In this week’s Ask Nathan:
- Is there a future for plug-in hybrid pickup trucks?
- Base models: Toyota Tacoma 4×4 vs Nissan Frontier 4×4
- Did you have a 1965 Ford Mustang?
The first question comes from a fan who finds it odd that there doesn’t appear to be a future for plug-in hybrid pickup trucks.
Q: (via AskNathan@TFLcar.com) Hi Nathan, so cool that you answer these as the other guys say,
Is it me or does it seem that auto makers are skipping the chance to build plug-in hybrid pickup trucks and jumping right to EV pickup trucks? I have not seen one announcement that they will build anything with a pickup bed that will have a plug-in hybrid option. I know Ford has the F-150 and Maverick hybrid. But they’re not plug-in hybrids.
Why is that happening?
- W. Wilson
A: You have a point, but I think there may be changes that will bring us more plug-in pickup hybrid trucks.
For everyone that says plug-in hybrid (PHEV) pickup trucks are more logical than pure EV pickup trucks – I totally agree. Having the ability to have the best (and worst) of both worlds is something to consider. I mean, forget the EPA numbers for a moment, just consider the range you could get, along with the extra torque. The potential for small pickup trucks using a range extender gas, or diesel engine, is pretty compelling.
I caught these renderings (above) the other day and I thought to myself, this could be powered by something as revolutionary (and overlooked) as the BMW i3 powertrain with range extender. Rather than use a bulky engine to power the vehicle, with an electric motor backing it up, why not use an electric motor exclusively as the motivator? Then, have a small generator power up the batteries.
Well, they’ve been doing that for years and years.
I think we have to look at the gains and losses one would face building a PHEV pickup truck: they would be heavy, expensive and might take sales away from the new batch of EV pickups, along with sales-leading normal pickups.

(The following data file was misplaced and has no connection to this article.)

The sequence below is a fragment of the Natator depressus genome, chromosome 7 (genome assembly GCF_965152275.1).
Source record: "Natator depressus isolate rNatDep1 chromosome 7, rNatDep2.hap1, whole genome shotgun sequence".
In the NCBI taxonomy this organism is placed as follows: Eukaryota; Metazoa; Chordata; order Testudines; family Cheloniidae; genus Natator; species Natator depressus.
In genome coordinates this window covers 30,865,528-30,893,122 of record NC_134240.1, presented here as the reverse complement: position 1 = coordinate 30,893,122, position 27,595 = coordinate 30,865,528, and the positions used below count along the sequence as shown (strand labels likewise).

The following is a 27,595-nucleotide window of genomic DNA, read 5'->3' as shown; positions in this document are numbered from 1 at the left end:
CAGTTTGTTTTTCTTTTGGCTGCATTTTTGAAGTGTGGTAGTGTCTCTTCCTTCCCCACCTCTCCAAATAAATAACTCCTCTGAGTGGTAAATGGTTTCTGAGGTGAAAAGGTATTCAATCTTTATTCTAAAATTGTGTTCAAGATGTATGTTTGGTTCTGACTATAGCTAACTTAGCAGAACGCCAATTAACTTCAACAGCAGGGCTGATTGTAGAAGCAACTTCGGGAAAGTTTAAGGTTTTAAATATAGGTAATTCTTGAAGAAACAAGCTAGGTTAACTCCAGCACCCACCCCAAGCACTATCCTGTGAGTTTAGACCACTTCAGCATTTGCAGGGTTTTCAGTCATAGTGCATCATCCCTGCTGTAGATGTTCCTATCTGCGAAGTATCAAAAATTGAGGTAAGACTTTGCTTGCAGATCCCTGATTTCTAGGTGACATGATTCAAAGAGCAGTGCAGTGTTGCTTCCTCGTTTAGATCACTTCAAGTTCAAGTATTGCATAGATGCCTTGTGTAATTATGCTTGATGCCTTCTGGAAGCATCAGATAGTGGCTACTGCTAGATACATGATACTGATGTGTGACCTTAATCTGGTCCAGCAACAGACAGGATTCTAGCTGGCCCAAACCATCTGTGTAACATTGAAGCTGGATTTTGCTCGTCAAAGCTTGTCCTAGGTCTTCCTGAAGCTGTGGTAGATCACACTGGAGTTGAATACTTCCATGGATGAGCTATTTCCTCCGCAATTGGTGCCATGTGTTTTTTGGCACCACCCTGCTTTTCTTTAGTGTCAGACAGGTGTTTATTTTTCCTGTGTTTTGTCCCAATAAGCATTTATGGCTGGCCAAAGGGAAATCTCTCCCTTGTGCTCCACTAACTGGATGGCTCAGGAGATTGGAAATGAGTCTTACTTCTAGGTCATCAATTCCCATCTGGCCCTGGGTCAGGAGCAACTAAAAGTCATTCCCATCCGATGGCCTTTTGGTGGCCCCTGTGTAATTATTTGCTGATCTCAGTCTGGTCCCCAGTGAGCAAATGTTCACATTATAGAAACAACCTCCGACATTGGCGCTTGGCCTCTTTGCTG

While it isn’t exactly a “pickup truck,” I selected the Jeep Wrangler 4xe as an example. I think that the few upcoming PHEV pickups we will see, should have a similar architecture.
The price for a bare bones Jeep Wrangler Unlimited Rubicon is about $48,000. That’s equipped with a gas V6 and a manual transmission. If you opt to upgrade to the diesel, you’ll pay about $52,000. A bare-bones Jeep Wrangler Unlimited Rubicon 4xe runs over $60,000. Sure, you can drop that number a bit on the Sahara, but I wanted an apples-to-apples comparison.
Part of the reason for the price hike is the sheer amount of technology bolted to the Wrangler. This isn’t something as ineffective as their eTorque system, this is a full-on hybrid system that can run on all electricity. It’s very heavy, and some people scoff at the 20-ish-mile all electric range. Personally, I think it’s pretty damn cool. For several days, I took my kid to school and did a few errands on all EV power. When I needed to commute from Denver to Boulder, CO – I still got awesome fuel mileage… for a Wrangler.
I got sidetracked.
As I mentioned in (this) article, we expect to see plug-in hybrid pickup trucks entering the fray soon. I suspect it will be either Ford or Stellantis that will be the first. My money is on a PHEV Jeep Gladiator as the tech is already there. Rumor has it that either the Ford Ranger or Ford Maverick will have some sort of PHEV option as well.
We’ll see soon!
The next question asks about comparing the base model Toyota Tacoma 4×4 vs Nissan Frontier 4×4.
Q: (Via: NathanAdlen@Twitter) Absolute base 4×4 comparison!
Tacoma vs Frontier 4×4 base model. Which is the better truck for the money?
- Alice Cooper is Alright
TACOMA Access Cab SR 4×4 vs Frontier King Cab S 4×4
A: In terms of “bang-for-the-buck” the Nissan wins, but…